Monday, December 07, 2009

U.S. Remembers The Day

Sunday, December 7, 1941

Commemorating the forever altered lives of so many

…some of us recall the day

…some of us recall our parents describing the day

…some of us recall a school history book account of the day

The horrors of war had once more been set in motion.

My deepest gratitude to all those whose lives were sacrificed then and later
so our families could survive in a continuing free nation.


  1. I recall the day vividly. Our radio broadcast the horrific news of Pearl Harbor and there was shocked silence in our home. I can remember the look on the faces of my family staring in disbelief. I don't think the news really sank in for a few minutes. It couldn't happen, it was unreal. And then the dogs of war were unleashed on our country and life was never the same.

  2. Excellent writing! It was also the day my mother turned Sweet Sixteen. She never talked about it and I don't blame her.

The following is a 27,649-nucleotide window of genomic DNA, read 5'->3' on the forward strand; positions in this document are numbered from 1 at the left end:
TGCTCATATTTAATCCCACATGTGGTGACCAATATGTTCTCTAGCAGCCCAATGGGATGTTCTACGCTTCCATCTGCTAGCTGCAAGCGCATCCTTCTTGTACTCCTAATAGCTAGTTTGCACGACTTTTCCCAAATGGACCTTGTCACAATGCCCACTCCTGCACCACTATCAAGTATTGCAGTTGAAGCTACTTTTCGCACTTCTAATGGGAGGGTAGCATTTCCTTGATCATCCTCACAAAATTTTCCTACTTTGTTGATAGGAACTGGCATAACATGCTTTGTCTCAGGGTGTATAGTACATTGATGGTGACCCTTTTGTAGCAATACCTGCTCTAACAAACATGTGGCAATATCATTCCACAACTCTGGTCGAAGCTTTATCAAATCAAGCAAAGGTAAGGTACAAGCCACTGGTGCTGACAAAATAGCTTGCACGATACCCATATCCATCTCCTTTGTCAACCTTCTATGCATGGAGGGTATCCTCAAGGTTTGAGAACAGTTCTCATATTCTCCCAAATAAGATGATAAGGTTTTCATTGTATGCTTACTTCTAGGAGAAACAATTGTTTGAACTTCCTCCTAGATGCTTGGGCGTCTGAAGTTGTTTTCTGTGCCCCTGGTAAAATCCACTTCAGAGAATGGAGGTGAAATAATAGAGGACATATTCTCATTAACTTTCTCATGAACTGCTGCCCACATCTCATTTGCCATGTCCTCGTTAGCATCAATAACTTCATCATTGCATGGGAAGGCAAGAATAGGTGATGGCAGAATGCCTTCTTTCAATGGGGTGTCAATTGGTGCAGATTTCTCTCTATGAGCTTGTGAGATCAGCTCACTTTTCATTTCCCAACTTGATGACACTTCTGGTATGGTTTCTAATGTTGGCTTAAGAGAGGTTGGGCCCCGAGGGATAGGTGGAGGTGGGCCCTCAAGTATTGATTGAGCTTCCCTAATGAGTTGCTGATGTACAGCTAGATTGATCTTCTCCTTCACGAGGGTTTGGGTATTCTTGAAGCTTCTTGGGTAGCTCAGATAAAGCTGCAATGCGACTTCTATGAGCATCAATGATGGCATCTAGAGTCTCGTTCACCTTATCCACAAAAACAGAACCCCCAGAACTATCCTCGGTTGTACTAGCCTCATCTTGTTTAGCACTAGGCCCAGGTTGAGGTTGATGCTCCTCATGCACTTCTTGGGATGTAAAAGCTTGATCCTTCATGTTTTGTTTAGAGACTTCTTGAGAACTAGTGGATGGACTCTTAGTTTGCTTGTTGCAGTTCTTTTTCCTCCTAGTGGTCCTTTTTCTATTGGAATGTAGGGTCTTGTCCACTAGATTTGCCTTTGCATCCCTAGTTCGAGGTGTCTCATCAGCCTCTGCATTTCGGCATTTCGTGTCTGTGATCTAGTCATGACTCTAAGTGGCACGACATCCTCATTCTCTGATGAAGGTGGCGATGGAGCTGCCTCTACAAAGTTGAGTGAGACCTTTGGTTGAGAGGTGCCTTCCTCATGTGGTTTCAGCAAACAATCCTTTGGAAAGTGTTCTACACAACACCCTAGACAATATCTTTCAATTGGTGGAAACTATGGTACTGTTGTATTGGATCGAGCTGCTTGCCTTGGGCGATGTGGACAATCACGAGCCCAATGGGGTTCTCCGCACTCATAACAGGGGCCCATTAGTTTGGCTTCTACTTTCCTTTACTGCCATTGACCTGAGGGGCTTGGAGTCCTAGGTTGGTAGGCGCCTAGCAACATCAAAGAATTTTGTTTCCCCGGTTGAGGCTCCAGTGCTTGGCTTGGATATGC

3. This was a few years before me, but my dad was a Navy man and I remember hearing my relatives talk about it a little when I was older. Nice post JoAnn...

  4. I recall the day itself. It was a Sunday, December 7, 1941. I was eleven years old and hardly knew what "this day will live in infamy" meant to all our lives. My three brothers went off to war and thankfully they all came back home unharmed.

    Somehow, with Franklin Roosevelt as the calm voice of reason and encouragement,we all pulled together and came out on the otherside on VE and VJ days.

    And peace. Whatever happened to the concept of peace?

    This is Chancy. I couldn't post in any other way.

  5. Thanks to each of you for sharing your experience of Pearl Harbor Day, as we've sometimes referred to December 7th. The common thread whenever any reference to war arises is the expression of a desire for peace. I think we all wonder if we'll ever see the day when peace comes to stay.